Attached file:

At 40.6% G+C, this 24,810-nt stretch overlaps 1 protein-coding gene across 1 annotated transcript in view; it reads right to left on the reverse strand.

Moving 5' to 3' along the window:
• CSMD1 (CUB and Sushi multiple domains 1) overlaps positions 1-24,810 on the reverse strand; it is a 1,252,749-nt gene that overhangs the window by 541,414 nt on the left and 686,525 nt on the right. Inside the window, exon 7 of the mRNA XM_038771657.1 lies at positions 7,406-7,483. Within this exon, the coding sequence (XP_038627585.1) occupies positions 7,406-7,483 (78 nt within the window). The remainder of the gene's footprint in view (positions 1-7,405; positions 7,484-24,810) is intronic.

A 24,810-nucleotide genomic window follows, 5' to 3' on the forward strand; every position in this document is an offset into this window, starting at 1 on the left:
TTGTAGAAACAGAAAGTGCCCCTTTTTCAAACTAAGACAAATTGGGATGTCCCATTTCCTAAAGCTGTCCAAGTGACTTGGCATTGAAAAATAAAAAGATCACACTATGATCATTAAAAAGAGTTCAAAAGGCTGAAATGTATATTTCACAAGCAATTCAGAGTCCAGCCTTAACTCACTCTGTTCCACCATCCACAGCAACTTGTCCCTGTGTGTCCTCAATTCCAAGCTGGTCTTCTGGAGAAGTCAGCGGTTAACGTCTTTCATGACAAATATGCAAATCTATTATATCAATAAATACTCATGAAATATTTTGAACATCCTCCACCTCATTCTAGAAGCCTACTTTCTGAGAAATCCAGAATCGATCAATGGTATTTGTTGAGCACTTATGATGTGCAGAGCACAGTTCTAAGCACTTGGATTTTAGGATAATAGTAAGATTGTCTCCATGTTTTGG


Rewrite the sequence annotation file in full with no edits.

At 40.6% G+C, this 24,810-nt stretch overlaps 1 protein-coding gene across 1 annotated transcript in view; it reads right to left on the reverse strand.

Moving 5' to 3' along the window:
• CSMD1 (CUB and Sushi multiple domains 1) overlaps positions 1-24,810 on the reverse strand; it is a 1,252,749-nt gene that overhangs the window by 541,414 nt on the left and 686,525 nt on the right. Inside the window, exon 7 of the mRNA XM_038771657.1 lies at positions 7,406-7,483. Within this exon, the coding sequence (XP_038627585.1) occupies positions 7,406-7,483 (78 nt within the window). The remainder of the gene's footprint in view (positions 1-7,405; positions 7,484-24,810) is intronic.

A 24,810-nucleotide genomic window follows, 5' to 3' on the forward strand; every position in this document is an offset into this window, starting at 1 on the left:
TTGTAGAAACAGAAAGTGCCCCTTTTTCAAACTAAGACAAATTGGGATGTCCCATTTCCTAAAGCTGTCCAAGTGACTTGGCATTGAAAAATAAAAAGATCACACTATGATCATTAAAAAGAGTTCAAAAGGCTGAAATGTATATTTCACAAGCAATTCAGAGTCCAGCCTTAACTCACTCTGTTCCACCATCCACAGCAACTTGTCCCTGTGTGTCCTCAATTCCAAGCTGGTCTTCTGGAGAAGTCAGCGGTTAACGTCTTTCATGACAAATATGCAAATCTATTATATCAATAAATACTCATGAAATATTTTGAACATCCTCCACCTCATTCTAGAAGCCTACTTTCTGAGAAATCCAGAATCGATCAATGGTATTTGTTGAGCACTTATGATGTGCAGAGCACAGTTCTAAGCACTTGGATTTTAGGATAATAGTAAGATTGTCTCCATGTTTTGG